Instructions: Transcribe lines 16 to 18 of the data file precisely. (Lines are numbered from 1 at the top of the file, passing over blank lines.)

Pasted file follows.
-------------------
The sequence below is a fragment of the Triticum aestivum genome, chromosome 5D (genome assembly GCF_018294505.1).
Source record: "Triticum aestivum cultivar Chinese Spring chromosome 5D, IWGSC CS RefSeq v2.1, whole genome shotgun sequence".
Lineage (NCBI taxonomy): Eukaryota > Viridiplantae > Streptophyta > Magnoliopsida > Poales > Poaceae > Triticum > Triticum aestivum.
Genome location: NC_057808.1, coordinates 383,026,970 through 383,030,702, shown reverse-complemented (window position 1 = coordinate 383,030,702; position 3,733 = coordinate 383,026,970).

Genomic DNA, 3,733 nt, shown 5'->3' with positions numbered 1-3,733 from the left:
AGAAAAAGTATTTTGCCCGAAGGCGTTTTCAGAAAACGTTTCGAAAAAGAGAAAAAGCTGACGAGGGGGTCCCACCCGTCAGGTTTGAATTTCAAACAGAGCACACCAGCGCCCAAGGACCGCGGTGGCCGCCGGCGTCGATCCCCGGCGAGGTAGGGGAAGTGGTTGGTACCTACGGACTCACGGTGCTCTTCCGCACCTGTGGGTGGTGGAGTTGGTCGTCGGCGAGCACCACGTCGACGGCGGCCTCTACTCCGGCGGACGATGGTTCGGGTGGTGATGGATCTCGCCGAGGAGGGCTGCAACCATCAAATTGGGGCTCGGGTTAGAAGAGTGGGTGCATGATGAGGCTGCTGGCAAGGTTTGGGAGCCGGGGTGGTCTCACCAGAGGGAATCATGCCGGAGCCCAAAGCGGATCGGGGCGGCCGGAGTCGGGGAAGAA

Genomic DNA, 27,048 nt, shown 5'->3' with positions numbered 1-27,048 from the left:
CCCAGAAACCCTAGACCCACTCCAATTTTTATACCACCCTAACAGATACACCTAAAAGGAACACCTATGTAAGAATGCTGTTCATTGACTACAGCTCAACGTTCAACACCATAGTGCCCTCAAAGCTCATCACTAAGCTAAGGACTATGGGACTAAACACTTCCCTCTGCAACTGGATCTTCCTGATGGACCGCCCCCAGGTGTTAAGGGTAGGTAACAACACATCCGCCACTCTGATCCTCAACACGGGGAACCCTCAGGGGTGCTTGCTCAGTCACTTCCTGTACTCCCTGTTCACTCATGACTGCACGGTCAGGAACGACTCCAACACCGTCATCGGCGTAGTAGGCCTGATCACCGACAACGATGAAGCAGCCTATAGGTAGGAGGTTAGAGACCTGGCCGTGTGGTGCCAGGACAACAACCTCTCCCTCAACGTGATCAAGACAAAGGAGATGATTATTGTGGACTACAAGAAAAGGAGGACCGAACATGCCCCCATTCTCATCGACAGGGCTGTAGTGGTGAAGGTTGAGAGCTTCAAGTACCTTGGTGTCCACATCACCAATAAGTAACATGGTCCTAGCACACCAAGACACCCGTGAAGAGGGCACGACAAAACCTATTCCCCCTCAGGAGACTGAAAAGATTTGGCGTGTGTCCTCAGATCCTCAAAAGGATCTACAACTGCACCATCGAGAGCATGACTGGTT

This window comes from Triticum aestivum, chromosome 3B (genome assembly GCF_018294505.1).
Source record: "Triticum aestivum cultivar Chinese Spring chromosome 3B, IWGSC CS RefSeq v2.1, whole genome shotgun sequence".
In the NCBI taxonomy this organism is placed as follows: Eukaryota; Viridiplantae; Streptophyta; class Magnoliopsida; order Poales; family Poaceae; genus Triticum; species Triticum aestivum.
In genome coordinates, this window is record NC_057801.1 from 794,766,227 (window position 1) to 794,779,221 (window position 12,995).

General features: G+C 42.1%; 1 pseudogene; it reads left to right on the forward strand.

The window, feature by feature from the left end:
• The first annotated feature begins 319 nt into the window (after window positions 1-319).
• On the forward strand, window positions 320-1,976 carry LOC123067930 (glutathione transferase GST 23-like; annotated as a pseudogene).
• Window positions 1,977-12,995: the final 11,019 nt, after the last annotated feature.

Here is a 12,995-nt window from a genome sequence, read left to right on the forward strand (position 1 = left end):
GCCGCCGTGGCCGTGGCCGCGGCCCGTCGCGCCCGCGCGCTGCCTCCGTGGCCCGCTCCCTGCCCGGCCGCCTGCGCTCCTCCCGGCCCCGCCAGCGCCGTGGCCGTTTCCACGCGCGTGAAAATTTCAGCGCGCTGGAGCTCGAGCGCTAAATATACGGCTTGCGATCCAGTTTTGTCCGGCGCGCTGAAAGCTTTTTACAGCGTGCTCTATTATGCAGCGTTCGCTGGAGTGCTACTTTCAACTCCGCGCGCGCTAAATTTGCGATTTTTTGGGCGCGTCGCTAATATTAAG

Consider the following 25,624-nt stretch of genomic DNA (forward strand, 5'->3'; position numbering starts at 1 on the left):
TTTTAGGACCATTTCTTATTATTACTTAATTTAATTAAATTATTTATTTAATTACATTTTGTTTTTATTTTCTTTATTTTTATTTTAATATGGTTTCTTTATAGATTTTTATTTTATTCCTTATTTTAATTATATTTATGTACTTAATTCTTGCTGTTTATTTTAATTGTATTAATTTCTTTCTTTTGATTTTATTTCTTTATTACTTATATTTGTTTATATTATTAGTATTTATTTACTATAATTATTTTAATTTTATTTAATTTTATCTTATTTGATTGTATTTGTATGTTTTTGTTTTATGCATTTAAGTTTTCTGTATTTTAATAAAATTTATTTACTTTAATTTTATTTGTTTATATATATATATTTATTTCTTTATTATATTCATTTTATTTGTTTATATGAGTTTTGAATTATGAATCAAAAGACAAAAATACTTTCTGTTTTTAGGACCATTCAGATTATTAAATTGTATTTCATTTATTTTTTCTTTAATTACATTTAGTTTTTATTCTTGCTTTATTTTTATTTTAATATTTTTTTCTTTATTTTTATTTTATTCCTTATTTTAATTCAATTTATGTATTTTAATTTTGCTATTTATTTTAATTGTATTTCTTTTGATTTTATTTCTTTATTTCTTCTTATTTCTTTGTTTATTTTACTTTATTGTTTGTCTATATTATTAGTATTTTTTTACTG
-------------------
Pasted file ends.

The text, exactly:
• On the forward strand, window positions 320-1,976 carry LOC123067930 (glutathione transferase GST 23-like; annotated as a pseudogene).
• Window positions 1,977-12,995: the final 11,019 nt, after the last annotated feature.

Here is a 12,995-nt window from a genome sequence, read left to right on the forward strand (position 1 = left end):